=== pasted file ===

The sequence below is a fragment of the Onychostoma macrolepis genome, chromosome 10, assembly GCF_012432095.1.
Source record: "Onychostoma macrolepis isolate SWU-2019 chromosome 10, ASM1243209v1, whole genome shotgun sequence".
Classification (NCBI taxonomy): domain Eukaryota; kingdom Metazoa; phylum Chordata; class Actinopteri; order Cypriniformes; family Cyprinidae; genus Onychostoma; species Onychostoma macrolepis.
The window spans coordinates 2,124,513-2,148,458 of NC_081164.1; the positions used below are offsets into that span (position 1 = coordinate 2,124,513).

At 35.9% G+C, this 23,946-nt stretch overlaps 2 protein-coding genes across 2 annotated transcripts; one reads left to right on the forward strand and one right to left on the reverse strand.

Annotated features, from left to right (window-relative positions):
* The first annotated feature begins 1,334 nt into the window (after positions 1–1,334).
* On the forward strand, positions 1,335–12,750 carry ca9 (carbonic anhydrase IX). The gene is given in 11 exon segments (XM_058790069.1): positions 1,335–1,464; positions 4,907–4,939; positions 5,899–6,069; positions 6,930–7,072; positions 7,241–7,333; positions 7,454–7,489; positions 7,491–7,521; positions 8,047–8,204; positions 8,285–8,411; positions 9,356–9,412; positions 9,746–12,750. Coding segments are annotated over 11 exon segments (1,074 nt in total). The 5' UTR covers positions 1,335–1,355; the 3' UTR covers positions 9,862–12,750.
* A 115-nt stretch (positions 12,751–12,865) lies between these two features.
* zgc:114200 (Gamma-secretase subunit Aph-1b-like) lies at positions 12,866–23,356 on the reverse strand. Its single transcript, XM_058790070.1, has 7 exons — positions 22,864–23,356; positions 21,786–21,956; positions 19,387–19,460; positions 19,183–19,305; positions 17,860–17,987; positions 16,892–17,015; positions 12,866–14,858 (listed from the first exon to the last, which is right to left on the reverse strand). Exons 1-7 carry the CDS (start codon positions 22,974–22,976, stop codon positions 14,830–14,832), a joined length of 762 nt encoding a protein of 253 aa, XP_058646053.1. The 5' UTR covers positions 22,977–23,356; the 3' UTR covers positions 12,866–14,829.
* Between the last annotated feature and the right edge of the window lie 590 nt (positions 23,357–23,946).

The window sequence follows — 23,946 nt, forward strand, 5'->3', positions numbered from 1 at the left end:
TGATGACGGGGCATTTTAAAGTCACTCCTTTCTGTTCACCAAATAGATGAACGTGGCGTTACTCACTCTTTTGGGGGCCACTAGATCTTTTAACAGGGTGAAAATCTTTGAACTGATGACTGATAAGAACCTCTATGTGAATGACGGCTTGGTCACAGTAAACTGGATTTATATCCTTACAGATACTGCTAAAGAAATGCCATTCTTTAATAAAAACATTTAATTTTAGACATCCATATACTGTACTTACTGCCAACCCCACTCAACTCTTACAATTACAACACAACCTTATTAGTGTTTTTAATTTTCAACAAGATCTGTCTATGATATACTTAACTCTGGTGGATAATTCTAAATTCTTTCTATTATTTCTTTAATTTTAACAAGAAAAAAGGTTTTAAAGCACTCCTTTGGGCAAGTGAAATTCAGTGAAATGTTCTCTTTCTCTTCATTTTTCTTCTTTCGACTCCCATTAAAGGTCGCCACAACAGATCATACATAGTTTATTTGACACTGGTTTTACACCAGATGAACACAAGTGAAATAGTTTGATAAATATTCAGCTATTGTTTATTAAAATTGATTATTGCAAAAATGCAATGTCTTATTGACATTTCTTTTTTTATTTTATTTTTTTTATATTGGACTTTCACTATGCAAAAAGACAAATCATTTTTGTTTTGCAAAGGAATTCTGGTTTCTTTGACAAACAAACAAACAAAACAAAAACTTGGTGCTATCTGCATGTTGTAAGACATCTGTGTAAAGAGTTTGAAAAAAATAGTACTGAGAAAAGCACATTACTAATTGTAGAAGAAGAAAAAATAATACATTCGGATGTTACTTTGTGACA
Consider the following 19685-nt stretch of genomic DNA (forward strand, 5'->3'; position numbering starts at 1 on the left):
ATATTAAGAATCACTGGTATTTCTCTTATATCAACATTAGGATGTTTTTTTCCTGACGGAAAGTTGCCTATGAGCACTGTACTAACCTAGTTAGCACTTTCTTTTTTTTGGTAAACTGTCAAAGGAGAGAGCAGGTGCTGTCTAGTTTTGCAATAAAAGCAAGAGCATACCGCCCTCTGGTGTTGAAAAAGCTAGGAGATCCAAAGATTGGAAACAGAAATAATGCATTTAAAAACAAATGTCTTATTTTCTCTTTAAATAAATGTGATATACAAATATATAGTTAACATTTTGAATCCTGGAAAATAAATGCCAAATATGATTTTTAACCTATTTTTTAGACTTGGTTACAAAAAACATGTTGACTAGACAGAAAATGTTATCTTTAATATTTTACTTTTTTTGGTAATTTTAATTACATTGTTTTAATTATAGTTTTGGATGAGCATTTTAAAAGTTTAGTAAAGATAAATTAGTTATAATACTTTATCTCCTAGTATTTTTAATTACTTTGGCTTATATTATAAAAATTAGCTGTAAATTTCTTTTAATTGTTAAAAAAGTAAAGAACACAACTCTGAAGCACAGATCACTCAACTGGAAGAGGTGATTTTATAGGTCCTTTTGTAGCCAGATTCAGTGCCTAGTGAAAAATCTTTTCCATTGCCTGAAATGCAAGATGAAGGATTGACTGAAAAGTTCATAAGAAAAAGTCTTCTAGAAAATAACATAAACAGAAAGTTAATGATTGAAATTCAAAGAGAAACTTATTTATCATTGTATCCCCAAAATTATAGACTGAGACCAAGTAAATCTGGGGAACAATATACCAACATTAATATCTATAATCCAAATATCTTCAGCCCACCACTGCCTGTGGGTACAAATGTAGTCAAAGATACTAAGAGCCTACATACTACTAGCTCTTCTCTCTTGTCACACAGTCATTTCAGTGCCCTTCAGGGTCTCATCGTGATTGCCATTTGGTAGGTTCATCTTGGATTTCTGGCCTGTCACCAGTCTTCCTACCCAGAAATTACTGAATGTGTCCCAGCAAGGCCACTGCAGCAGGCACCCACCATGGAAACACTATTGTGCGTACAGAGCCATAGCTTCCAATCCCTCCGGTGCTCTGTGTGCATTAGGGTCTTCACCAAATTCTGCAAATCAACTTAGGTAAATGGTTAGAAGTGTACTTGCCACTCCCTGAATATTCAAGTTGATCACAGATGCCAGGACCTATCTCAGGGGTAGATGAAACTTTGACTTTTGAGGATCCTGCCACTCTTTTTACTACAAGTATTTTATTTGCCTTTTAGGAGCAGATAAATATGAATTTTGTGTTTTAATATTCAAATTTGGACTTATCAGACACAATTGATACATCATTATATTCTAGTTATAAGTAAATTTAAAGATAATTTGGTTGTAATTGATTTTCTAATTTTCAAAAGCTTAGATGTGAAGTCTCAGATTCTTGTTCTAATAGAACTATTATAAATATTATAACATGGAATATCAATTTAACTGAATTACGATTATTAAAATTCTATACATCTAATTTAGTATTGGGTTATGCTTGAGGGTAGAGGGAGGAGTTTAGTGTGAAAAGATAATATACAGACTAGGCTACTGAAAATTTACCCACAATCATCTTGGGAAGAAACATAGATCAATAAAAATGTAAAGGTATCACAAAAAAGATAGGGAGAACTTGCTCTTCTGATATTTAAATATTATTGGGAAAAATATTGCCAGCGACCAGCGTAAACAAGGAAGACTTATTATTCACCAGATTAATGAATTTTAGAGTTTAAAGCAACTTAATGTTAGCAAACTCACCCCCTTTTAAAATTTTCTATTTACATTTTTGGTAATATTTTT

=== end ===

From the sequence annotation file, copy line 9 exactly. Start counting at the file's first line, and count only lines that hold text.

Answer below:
* A 115-nt stretch (positions 12,751–12,865) lies between these two features.